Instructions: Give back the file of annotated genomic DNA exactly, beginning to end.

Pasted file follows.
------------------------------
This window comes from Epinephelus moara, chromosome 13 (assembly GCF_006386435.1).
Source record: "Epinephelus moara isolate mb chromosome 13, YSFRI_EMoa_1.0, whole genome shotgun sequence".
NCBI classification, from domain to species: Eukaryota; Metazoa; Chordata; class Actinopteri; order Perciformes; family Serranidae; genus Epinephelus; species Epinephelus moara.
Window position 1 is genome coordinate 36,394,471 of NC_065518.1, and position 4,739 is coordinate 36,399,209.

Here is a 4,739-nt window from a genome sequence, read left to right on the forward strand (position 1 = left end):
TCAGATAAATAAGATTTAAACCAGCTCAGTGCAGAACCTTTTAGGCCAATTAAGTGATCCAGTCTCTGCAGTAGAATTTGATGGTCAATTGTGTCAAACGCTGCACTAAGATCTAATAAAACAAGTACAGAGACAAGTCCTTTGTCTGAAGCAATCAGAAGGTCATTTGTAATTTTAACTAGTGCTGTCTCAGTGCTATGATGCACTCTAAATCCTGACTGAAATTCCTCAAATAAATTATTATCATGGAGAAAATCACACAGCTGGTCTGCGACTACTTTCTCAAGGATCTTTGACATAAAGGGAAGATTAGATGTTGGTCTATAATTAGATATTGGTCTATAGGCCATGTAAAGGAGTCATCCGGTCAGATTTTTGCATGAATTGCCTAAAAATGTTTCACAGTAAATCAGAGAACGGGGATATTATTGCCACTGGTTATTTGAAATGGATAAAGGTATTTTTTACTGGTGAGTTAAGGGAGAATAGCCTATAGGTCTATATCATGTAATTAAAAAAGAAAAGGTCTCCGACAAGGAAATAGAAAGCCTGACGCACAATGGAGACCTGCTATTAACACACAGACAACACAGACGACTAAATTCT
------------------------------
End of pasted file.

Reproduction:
This window comes from Epinephelus moara, chromosome 13 (assembly GCF_006386435.1).
Source record: "Epinephelus moara isolate mb chromosome 13, YSFRI_EMoa_1.0, whole genome shotgun sequence".
NCBI classification, from domain to species: Eukaryota; Metazoa; Chordata; class Actinopteri; order Perciformes; family Serranidae; genus Epinephelus; species Epinephelus moara.
Window position 1 is genome coordinate 36,394,471 of NC_065518.1, and position 4,739 is coordinate 36,399,209.

Here is a 4,739-nt window from a genome sequence, read left to right on the forward strand (position 1 = left end):
TCAGATAAATAAGATTTAAACCAGCTCAGTGCAGAACCTTTTAGGCCAATTAAGTGATCCAGTCTCTGCAGTAGAATTTGATGGTCAATTGTGTCAAACGCTGCACTAAGATCTAATAAAACAAGTACAGAGACAAGTCCTTTGTCTGAAGCAATCAGAAGGTCATTTGTAATTTTAACTAGTGCTGTCTCAGTGCTATGATGCACTCTAAATCCTGACTGAAATTCCTCAAATAAATTATTATCATGGAGAAAATCACACAGCTGGTCTGCGACTACTTTCTCAAGGATCTTTGACATAAAGGGAAGATTAGATGTTGGTCTATAATTAGATATTGGTCTATAGGCCATGTAAAGGAGTCATCCGGTCAGATTTTTGCATGAATTGCCTAAAAATGTTTCACAGTAAATCAGAGAACGGGGATATTATTGCCACTGGTTATTTGAAATGGATAAAGGTATTTTTTACTGGTGAGTTAAGGGAGAATAGCCTATAGGTCTATATCATGTAATTAAAAAAGAAAAGGTCTCCGACAAGGAAATAGAAAGCCTGACGCACAATGGAGACCTGCTATTAACACACAGACAACACAGACGACTAAATTCT